What Is the Statute of Limitations for Medical Malpractice Claims in Pennsylvania?

For every type of personal injury claim, there’s a time limit dictating how long you have to take legal action. These time limits are called statutes of limitations, and they vary by state and by the cause of injury.

If you’ve suffered a medical injury or didn’t receive proper medical care in the state of Pennsylvania, you can take legal action seeking compensation. This type of civil case is called a medical malpractice claim.

If you hope to gain money over negligent medical actions in Pennsylvania, you need to know how the laws set time limits and whether there's still time for you to initiate legal proceedings.

Reasons to Consider a Pennsylvania Medical Malpractice Claim

An individual can file a medical malpractice claim in Pennsylvania for several reasons. First, there’s straightforward injury, like a surgery that causes additional damage rather than resolving the initial health problem.

You can also pursue compensation for lack of action by medical providers. Examples of this include failure to provide care and failure to diagnose.

Birth injury is another common form of medical negligence that can lead to a medical malpractice claim. If medical care – or lack thereof – led to a patient’s death, immediate family members like a spouse, parent, or child can seek compensation through a wrongful death action.

Time Limits on Medical Malpractice in Pennsylvania

The state of Pennsylvania allows up to two years for initiating legal action over any type of medical malpractice claim. This statute of limitations applies to all types of medical malpractice cases, including a wrongful death claim for medical actions that resulted in death.

However, Pennsylvania law allows one significant exception to this time limit. In some cases, an individual doesn’t immediately discover the consequences of medical actions. A few examples include:

  • Birth injuries that later manifest as development delays
  • Misread imaging or test results that showed cancer
  • Surgery that caused infertility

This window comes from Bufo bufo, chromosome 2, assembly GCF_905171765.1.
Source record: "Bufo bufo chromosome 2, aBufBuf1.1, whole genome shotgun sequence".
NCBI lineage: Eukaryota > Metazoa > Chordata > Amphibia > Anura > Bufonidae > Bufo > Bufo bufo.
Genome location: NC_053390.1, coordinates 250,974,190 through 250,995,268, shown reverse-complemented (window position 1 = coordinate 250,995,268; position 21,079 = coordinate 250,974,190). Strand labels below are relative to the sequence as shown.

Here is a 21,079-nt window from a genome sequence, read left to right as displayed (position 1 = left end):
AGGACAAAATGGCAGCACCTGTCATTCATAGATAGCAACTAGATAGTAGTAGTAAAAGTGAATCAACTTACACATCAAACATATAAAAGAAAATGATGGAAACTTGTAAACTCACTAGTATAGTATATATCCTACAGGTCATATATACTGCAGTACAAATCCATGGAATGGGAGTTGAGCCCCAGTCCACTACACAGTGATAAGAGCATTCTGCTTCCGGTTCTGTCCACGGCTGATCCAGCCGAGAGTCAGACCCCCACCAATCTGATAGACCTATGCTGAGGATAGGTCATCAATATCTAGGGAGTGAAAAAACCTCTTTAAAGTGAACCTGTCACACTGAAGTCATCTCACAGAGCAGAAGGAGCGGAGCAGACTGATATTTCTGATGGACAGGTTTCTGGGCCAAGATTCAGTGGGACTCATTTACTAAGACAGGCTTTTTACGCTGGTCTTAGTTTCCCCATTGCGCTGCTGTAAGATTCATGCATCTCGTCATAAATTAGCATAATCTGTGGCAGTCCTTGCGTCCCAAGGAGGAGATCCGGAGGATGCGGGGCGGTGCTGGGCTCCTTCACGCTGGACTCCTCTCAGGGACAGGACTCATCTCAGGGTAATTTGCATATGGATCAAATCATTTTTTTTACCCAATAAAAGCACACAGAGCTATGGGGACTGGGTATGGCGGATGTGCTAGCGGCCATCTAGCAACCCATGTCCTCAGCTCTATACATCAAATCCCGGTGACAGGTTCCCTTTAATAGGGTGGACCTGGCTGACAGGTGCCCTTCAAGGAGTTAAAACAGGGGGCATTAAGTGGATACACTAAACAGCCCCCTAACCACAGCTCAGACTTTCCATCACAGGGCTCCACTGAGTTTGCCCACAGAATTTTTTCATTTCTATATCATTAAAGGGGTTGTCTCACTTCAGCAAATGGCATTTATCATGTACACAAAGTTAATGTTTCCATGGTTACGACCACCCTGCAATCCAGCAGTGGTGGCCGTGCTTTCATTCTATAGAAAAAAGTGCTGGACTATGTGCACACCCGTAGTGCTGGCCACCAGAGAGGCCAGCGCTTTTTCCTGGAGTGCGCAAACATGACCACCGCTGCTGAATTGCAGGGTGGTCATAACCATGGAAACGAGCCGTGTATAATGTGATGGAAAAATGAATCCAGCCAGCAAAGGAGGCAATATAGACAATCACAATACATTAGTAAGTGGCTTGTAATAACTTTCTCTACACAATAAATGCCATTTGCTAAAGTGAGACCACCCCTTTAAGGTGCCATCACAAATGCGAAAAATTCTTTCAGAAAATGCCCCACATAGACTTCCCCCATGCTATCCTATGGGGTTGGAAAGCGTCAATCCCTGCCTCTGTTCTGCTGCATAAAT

• Medical equipment left inside the body

The law protects individuals in cases like these, when the injury may not be discovered until years later. In these cases, the statute of limitations is extended to begin at the date of discovery rather than the date of the incident. Legally, this practice of extending a statute of limitations start date is called “tolling.”

The state of Pennsylvania allows tolling for up to seven years after the initial medical negligence occurred. In some cases, tolling is possible in the event of disability or if the medical injury happened to a minor.

Why Waiting to Take Legal Action over Pennsylvania Medical Malpractice Is a Mistake

If you think a bad medical experience leaves you with grounds for a medical malpractice claim, a medical malpractice attorney in Pennsylvania will advise you on how to proceed.

Achieving a successful outcome takes the assistance of an experienced medical malpractice attorney. Without informed legal representation, it’s unlikely you’ll gain the full compensation value you qualify for – if you gain any at all.

The statute of limitations in Pennsylvania allows up to two years for a medical malpractice claim and up to seven when circumstances permit tolling. However, that’s not much time in the legal world.

A medical malpractice attorney must do significant work to collect evidence, build a case, consult with experts and specialists, and exhaust insurance options before filing a legal action. Waiting puts your case at risk of running out of time before a lawyer has established the evidence you need to gain fair compensation.  

The thought of taking legal action gives many people pause, but hesitation can be a financially disastrous mistake. Medical malpractice attorneys see how much is lost when clients with a valid claim wait too long to come forward and speak with a lawyer.

It’s always better to be proactive, especially given the generous compensation available in a Pennsylvania medical malpractice case.

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